To summarise the end results, it showed that curcumin and quercetin inhibited the cancer cells growth synergistically. So synergistically, meaning that when we combined them, curcumin and quercetin in certain amounts, it had a greater effect on cancer cell growth than each individually. So two plus two equals four would be the normal effect, however, a synergistic effect would be like two plus two equals eight, or two plus two equals 10 or 12.

The significance of it having a synergistic effect is that we can use less of each natural component and decrease any possible side effects if needed to be fed at higher doses, and like I said, knowing the mechanism of how this happening is really actually important because that’s how cancer cells are growing. It’s growing through a certain pathway, so if we can block this pathway, you’re killing cancer, basically, just simply putting it, through those partially killing or inhibiting the growth, or preventing it from growing through those pathways, which is very interesting. And this is already known, but it’s not known in this combination study, using these signaling and apoptotic pathways in one study.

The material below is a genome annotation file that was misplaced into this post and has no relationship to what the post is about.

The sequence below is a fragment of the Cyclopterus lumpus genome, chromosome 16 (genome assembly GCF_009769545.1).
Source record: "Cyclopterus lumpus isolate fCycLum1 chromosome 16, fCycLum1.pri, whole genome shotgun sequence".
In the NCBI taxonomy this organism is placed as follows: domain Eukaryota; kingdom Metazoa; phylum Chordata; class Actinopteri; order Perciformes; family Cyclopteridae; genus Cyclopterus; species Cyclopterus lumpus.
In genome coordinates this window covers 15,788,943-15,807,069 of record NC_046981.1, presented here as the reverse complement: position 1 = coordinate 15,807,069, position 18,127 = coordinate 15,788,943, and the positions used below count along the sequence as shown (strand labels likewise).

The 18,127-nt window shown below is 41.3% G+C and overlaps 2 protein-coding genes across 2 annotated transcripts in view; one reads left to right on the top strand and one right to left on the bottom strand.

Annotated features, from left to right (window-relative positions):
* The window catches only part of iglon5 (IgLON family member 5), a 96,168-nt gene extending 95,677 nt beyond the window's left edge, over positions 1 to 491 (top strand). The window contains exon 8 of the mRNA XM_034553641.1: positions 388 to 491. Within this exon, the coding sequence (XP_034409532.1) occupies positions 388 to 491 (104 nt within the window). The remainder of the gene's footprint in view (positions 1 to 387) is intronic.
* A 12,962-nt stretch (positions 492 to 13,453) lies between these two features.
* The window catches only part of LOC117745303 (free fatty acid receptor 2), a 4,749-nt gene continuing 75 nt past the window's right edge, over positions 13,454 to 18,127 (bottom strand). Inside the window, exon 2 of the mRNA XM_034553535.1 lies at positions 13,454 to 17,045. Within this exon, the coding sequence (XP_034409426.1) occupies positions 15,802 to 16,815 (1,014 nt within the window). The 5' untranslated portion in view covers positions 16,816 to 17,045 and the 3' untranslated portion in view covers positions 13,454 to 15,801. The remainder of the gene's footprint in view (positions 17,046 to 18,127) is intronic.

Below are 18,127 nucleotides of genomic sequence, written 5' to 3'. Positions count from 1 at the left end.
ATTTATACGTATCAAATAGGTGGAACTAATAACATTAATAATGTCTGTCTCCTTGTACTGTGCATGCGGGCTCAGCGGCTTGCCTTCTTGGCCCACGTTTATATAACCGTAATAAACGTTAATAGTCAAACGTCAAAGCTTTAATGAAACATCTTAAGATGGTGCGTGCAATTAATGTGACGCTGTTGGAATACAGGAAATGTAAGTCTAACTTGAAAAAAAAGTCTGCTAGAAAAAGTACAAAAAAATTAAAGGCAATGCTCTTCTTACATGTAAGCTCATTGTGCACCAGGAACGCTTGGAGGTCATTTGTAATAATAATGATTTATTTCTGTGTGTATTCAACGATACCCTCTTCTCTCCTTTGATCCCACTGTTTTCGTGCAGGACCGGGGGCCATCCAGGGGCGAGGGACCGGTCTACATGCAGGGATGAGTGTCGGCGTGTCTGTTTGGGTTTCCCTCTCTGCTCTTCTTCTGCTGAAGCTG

Amanda: Perfect. Okay. So you do think, moving forward then, this is a good basis for looking at curcumin and quercetin, using those together and then maybe in combination with alternative therapies, or conventional therapies, to really, if you had a pet with advanced stage cancer, do you think that’s where these are studies are going, in terms of, how do we combine Eastern medicine and Western medicine, or whole food medicine with traditional Western medicine? Do you think those two things have a good place together? Just curious, your thoughts on this, because I know there’s a lot of debate in the world of, like, “No, no. We’ll do just alternatives,” or, “No, we’ll do just Western,” or like, are we looking at combining them in the future?